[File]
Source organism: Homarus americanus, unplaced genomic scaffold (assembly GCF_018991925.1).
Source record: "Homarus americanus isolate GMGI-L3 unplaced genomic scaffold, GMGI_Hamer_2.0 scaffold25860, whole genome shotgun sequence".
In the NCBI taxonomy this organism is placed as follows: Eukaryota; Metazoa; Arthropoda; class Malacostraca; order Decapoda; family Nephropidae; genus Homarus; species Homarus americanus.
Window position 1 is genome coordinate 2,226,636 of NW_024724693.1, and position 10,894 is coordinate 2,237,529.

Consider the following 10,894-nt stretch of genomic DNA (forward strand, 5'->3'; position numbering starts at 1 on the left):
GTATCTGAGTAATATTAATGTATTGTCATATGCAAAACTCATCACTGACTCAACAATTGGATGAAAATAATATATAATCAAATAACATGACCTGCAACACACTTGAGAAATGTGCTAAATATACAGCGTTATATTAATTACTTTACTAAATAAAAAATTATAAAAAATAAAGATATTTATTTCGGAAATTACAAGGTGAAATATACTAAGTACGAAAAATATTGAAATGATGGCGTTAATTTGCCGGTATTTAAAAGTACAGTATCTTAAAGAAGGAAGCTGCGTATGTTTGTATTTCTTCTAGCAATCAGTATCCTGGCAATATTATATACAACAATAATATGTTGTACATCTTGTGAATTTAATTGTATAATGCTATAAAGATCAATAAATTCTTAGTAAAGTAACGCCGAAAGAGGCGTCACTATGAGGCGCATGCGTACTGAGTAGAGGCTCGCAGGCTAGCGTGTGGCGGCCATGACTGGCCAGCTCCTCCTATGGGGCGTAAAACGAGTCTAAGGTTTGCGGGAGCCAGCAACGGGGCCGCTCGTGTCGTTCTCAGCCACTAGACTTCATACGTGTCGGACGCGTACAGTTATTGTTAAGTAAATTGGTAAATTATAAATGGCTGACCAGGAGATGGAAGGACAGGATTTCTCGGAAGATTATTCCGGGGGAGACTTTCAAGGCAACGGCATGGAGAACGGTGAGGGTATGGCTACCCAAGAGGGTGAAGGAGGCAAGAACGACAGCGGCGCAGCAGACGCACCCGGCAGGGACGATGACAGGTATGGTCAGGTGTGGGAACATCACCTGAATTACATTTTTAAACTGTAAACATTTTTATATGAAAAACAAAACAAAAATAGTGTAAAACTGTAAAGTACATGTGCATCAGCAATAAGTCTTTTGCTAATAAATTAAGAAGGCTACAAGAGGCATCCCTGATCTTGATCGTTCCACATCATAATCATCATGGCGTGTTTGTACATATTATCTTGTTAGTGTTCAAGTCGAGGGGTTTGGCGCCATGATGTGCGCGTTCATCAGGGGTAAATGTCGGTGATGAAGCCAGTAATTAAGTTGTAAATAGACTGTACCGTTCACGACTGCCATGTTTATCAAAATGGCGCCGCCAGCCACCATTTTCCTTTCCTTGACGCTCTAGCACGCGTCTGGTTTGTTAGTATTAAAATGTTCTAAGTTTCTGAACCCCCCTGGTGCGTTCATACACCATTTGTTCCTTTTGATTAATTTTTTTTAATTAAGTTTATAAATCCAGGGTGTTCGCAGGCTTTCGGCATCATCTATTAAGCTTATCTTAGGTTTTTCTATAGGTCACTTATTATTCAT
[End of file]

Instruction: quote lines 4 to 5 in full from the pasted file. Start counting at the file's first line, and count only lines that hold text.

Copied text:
Window position 1 is genome coordinate 2,226,636 of NW_024724693.1, and position 10,894 is coordinate 2,237,529.

Consider the following 10,894-nt stretch of genomic DNA (forward strand, 5'->3'; position numbering starts at 1 on the left):